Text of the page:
Game Development Reference
Great narratives have a beginning, middle, and end. So should your
ARG. The difference is that you should consider—and prepare for—one be-
ginning, a few different middles, and several endings. Then don't freak out
when the players figure out how to go forward in a way you didn't anticipate.
If you have an overarching plan, if you know where the whole thing is headed
in general, you can edit and adjust pre-preppedtexttofitthenewdirection.
This is a much more manageable task than generating entirely new, quality
text in a time crunch.
The players are not your enemy. But sometimes it will feel that way. There's
a distinct danger of falling into the idea that the players are out to get you,
coming after every little bit of you, trying to suck you dry. But these are the
people you made the game for! This is who it's all about. So don't get trapped
into hating them. There are a few strategies for managing this problem:
- Embrace the opportunity for drama. Drama is all about conflict, and
if you're feeling like you're in conflict with your players, go ahead and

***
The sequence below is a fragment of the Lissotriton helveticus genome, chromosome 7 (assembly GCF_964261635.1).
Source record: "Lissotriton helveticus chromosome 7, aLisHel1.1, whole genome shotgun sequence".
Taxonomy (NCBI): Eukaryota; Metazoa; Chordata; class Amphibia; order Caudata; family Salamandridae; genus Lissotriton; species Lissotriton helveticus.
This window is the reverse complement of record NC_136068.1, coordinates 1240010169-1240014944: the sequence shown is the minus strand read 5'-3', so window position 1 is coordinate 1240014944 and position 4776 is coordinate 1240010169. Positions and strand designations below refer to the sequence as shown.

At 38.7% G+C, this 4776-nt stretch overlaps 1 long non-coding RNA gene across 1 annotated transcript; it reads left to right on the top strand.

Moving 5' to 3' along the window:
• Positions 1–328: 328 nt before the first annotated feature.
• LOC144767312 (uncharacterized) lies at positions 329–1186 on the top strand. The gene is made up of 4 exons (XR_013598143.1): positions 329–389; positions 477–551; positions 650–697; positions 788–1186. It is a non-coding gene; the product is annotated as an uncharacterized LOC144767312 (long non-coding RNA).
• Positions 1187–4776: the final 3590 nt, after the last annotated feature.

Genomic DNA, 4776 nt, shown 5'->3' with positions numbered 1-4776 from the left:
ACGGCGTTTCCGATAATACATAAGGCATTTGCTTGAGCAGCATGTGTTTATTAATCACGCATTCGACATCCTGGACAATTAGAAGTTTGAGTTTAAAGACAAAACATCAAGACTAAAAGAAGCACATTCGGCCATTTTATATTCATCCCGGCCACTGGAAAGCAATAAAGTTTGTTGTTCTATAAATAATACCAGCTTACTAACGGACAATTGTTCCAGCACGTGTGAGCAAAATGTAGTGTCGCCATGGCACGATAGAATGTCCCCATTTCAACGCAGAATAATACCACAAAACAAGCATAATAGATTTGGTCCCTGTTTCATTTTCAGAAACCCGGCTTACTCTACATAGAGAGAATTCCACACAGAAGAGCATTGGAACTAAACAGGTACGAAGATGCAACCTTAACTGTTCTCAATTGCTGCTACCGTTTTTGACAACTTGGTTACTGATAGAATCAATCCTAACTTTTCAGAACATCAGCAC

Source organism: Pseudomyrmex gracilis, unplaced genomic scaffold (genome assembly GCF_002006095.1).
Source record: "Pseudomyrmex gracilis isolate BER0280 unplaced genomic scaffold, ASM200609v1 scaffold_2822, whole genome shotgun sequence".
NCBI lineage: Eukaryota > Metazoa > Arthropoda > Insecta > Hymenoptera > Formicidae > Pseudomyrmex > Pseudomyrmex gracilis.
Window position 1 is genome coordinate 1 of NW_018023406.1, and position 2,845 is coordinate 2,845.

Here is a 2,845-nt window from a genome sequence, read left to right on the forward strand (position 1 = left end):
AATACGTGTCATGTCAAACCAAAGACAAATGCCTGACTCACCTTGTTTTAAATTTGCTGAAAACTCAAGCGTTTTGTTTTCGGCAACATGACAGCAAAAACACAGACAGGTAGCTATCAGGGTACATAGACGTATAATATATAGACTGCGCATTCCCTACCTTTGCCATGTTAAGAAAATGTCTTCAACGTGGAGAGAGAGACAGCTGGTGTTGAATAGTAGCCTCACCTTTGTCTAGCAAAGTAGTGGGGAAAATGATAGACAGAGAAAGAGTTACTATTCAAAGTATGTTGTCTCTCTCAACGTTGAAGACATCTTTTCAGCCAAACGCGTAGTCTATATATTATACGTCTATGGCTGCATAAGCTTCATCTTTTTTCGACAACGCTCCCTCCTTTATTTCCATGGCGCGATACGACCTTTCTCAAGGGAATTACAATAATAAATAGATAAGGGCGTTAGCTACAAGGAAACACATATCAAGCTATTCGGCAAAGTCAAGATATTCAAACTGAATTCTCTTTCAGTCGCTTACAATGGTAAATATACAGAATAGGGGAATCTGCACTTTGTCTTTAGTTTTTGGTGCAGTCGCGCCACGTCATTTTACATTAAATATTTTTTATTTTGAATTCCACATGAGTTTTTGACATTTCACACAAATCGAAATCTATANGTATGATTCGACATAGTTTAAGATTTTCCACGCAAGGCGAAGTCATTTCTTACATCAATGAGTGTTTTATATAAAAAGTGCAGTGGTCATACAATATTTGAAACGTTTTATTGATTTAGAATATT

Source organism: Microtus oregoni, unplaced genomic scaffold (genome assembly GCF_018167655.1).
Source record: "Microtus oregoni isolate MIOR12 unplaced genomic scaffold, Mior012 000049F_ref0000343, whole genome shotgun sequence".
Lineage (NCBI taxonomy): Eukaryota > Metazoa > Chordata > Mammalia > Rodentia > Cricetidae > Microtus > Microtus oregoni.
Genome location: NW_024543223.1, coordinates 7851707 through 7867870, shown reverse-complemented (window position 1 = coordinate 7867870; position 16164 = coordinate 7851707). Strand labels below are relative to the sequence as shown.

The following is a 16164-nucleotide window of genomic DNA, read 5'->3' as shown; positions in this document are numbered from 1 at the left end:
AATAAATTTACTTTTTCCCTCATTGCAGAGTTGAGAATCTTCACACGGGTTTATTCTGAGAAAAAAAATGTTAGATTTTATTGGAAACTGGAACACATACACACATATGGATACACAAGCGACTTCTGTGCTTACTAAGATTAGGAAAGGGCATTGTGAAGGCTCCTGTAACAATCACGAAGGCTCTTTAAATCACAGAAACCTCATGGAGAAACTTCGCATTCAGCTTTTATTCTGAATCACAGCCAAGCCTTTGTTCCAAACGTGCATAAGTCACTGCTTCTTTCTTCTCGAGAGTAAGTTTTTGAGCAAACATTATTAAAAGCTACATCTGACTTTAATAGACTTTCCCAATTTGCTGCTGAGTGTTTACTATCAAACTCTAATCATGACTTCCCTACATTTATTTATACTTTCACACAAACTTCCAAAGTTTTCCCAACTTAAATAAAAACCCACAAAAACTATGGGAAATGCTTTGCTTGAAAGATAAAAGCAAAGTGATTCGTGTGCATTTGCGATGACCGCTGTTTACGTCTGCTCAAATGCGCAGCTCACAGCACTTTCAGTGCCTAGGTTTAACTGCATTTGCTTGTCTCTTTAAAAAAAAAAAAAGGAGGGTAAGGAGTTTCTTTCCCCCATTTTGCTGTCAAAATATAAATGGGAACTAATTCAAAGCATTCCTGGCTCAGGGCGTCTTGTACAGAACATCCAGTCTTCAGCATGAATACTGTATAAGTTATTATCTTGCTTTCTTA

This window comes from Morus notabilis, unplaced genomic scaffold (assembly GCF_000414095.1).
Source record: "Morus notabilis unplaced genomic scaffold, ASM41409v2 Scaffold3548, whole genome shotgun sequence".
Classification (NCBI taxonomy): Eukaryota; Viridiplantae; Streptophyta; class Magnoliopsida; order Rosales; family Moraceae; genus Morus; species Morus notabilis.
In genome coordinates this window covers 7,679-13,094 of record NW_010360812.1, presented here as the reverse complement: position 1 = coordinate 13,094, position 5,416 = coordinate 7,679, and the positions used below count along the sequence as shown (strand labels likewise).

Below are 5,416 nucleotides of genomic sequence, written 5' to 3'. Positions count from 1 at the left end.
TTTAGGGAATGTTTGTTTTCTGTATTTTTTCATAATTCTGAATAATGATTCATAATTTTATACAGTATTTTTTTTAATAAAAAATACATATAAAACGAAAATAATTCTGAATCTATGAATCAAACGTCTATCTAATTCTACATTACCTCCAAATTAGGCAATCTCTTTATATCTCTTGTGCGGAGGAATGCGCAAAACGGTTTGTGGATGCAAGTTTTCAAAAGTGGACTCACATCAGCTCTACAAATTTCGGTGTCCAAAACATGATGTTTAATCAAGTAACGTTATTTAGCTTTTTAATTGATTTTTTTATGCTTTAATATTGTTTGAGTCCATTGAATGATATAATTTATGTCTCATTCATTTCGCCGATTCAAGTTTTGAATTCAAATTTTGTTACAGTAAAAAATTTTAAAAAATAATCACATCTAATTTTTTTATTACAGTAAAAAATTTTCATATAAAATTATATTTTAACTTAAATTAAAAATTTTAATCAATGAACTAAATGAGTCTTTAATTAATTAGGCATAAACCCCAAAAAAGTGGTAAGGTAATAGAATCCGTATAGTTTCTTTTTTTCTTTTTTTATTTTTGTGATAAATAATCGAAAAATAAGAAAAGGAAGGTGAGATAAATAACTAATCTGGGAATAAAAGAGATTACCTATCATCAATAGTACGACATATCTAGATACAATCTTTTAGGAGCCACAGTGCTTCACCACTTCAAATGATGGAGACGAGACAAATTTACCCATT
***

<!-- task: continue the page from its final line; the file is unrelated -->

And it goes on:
ultimate goal. In this case, “winning” means achieving your established
goals for the game, and one of those rarely includes chasing away all your
players. Consider getting the players to compete against each other in-
stead of just against you, but also be careful about setting up appropriate
ways of being in conflict with other players. Safety of your players is also
- Dodge and weave. Use the adrenaline to motivate great work. If you're
really angry at a player for doing something unexpected or just plain
mean-spirited, use that emotion to write the angry memo from the fic-
tional boss that gets distributed tomorrow. Don't write an angry email
out of character to the player. Also consider ways to take the players off-
guard. If they're being antagonistic, consider responding with compas-
sion and pacifism. It's unexpected and could provide a pleasant surprise
for your players.
- Take a step back. Yes, I just hit the TINAG principle pretty hard, but
sometimes you need to take a step back and remember that this really is
just a game. It's not worth getting an ulcer over.
Use “event nodes” with branching possibilities. When you've laid out your
big-picture plan, identify which events are set in stone and which ones are flex-
ible or optional. Consider opening or closing “acts” of your narrative with an
event the players have no control over—if there's going to be an earthquake,
there's going to be an earthquake, no matter where in your fictional city the
players have chosen to put your fictional characters. These solid “event nodes”
happen at specified times and aren't dictated by the players, although the play-